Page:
Object of the Week: Anthony Burgess in Cleveleys, 1927
This photograph is one of the few from Anthony Burgess’s childhood in the collections at the Burgess Foundation. The ten year-old Burgess is seen on the beach at Cleveleys, Lancashire, a seaside town close to Blackpool, where the Wilson family used to holiday throughout his youth. The girl in the photograph is likely Sheila Tollitt, the daughter of Burgess’s stepsister Agnes, who often joined them on holiday.
The beach at Cleveleys is sand and shingle, and Burgess remembers it as full of ‘vacationing workmen in full dark suits but no tie, handkerchiefs knotted on their scalps’. The sea was full of jellyfish, but ‘the stinging and the screams were part of the fun’.
The Wilson family usually stayed in private hotels rather than one of the coast’s many boarding houses. Private hotels had slightly better amenities than the boarding houses, but were still rather ramshackle. The Mass Observation Archive contains reports that, in one specific hotel, there were thirty rooms with only one bathroom, in which the water was never hot. It is also likely that the Wilsons stayed in private hotels run by Mancunians as landladies advertised the town of their origin to encourage a community feel among guests of home town affinities.
The Lancashire coast was a formative location for the young Burgess, and he writes nostalgically about it in Little Wilson and Big God (1987). ‘Every year, almost as an act of discipline,’ he writes, ‘I went to Blackpool of Cleveleys, Scarborough or Torquay. Sea air was therapy, and the sea air was most therapeutic on the northern coasts. Torquay and Bournemouth were posh and southern […] The Lancashire coast was best.’
But Burgess’s memories of Cleveleys are not all about the health-giving qualities of the sea air. He remembers his reading progressing from The Boy’s Magazine and Radio Times, to Ibsen’s Peer Gynt and Schopenhauer over the course of his many holidays.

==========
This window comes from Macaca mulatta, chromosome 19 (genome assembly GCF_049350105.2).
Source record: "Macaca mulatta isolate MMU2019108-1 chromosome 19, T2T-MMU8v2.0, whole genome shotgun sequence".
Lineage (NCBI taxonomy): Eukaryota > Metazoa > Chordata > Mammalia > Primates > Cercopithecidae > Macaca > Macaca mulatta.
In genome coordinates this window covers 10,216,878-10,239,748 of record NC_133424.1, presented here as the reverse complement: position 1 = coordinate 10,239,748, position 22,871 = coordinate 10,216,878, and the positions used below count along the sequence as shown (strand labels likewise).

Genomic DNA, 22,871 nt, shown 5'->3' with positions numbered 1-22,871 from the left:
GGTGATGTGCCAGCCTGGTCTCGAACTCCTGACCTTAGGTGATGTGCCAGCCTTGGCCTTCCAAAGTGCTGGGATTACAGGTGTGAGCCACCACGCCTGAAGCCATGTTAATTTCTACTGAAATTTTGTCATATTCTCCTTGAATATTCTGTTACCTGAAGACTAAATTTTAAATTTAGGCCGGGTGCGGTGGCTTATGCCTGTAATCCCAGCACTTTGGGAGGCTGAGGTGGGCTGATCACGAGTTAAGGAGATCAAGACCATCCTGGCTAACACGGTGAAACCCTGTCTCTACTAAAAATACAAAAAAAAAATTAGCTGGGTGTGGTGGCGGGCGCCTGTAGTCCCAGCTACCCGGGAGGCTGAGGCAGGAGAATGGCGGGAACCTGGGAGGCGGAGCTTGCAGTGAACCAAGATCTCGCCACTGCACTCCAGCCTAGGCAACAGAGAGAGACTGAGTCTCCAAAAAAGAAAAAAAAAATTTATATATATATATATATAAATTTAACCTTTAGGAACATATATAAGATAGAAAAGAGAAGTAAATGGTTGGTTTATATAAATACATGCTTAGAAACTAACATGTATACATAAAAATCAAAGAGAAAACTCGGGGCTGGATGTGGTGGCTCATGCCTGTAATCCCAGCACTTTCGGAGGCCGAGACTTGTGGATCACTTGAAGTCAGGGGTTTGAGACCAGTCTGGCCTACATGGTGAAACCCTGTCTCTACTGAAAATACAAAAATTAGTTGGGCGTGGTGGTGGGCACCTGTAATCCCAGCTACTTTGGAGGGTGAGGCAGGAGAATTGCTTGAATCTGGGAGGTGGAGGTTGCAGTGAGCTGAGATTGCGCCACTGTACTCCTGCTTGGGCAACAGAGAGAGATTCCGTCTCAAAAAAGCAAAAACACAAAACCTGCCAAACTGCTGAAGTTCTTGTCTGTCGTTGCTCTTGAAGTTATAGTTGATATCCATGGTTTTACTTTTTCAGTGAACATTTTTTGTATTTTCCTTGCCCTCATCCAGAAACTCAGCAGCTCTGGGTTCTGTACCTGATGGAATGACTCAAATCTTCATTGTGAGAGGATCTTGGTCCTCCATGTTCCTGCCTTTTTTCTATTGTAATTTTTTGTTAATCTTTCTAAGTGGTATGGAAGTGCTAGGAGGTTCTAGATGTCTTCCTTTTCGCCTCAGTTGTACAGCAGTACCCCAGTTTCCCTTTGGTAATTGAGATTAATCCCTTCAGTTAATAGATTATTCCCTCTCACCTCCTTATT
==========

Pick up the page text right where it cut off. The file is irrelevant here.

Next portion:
His last visit to Cleveleys was in 1934, when he was 17. On this visit, Burgess’s view of the resort had changed from one of relaxation to one of erotic possibilities. It was on this visit, he embarked on a holiday romance with a girl named Amy, a waitress at his hotel. As with many of Burgess’s encounters of this type, the initial ecstasy eventually gives way to anxiety. He writes, ‘There was a great divide between the joy of sex and its social implications.’
The Lancashire coast reappears in Burgess’s fiction. In The Pianoplayers (1986), Ellen Henshaw and her father Billy move to Blackpool for him to pursue his musical career in the music halls of the town. In the novel, the seaside is portrayed in much the same way as it is in Burgess’s autobiography, complete with sex, entertainment, jellyfish and dirty boarding rooms. Ellen becomes an object of sexual desire, and is forcefully assaulted by the landlord of her boarding house and by her father’s lover. It’s also the location of Billy Henshaw’s fateful piano marathon.
While the influence of Manchester on Burgess’s life and work has been well documented, his other experiences in the North West of England have not been thoroughly explored. This photo offers a glimpse of John Wilson’s life before he became Anthony Burgess.